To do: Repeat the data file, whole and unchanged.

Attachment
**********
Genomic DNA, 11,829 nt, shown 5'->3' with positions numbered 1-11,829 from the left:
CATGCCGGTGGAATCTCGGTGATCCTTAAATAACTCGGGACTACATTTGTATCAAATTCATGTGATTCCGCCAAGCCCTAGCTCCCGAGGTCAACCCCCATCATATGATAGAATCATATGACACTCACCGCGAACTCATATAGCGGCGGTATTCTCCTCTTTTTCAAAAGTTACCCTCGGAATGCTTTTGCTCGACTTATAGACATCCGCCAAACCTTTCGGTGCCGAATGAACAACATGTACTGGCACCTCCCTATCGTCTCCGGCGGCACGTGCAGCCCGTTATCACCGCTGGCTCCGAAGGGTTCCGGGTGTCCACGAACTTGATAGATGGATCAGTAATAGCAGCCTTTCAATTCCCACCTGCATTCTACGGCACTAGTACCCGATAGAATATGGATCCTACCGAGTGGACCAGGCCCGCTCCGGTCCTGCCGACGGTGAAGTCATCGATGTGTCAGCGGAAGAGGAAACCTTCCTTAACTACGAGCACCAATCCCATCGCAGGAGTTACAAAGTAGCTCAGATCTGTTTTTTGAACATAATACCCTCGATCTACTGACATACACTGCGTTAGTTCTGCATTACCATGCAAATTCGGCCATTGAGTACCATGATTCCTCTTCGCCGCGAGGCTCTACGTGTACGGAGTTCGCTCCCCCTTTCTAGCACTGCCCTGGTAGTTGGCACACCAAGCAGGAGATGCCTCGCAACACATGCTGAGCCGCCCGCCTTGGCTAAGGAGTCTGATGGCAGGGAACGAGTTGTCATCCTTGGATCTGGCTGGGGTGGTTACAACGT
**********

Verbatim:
Genomic DNA, 11,829 nt, shown 5'->3' with positions numbered 1-11,829 from the left:
CATGCCGGTGGAATCTCGGTGATCCTTAAATAACTCGGGACTACATTTGTATCAAATTCATGTGATTCCGCCAAGCCCTAGCTCCCGAGGTCAACCCCCATCATATGATAGAATCATATGACACTCACCGCGAACTCATATAGCGGCGGTATTCTCCTCTTTTTCAAAAGTTACCCTCGGAATGCTTTTGCTCGACTTATAGACATCCGCCAAACCTTTCGGTGCCGAATGAACAACATGTACTGGCACCTCCCTATCGTCTCCGGCGGCACGTGCAGCCCGTTATCACCGCTGGCTCCGAAGGGTTCCGGGTGTCCACGAACTTGATAGATGGATCAGTAATAGCAGCCTTTCAATTCCCACCTGCATTCTACGGCACTAGTACCCGATAGAATATGGATCCTACCGAGTGGACCAGGCCCGCTCCGGTCCTGCCGACGGTGAAGTCATCGATGTGTCAGCGGAAGAGGAAACCTTCCTTAACTACGAGCACCAATCCCATCGCAGGAGTTACAAAGTAGCTCAGATCTGTTTTTTGAACATAATACCCTCGATCTACTGACATACACTGCGTTAGTTCTGCATTACCATGCAAATTCGGCCATTGAGTACCATGATTCCTCTTCGCCGCGAGGCTCTACGTGTACGGAGTTCGCTCCCCCTTTCTAGCACTGCCCTGGTAGTTGGCACACCAAGCAGGAGATGCCTCGCAACACATGCTGAGCCGCCCGCCTTGGCTAAGGAGTCTGATGGCAGGGAACGAGTTGTCATCCTTGGATCTGGCTGGGGTGGTTACAACGT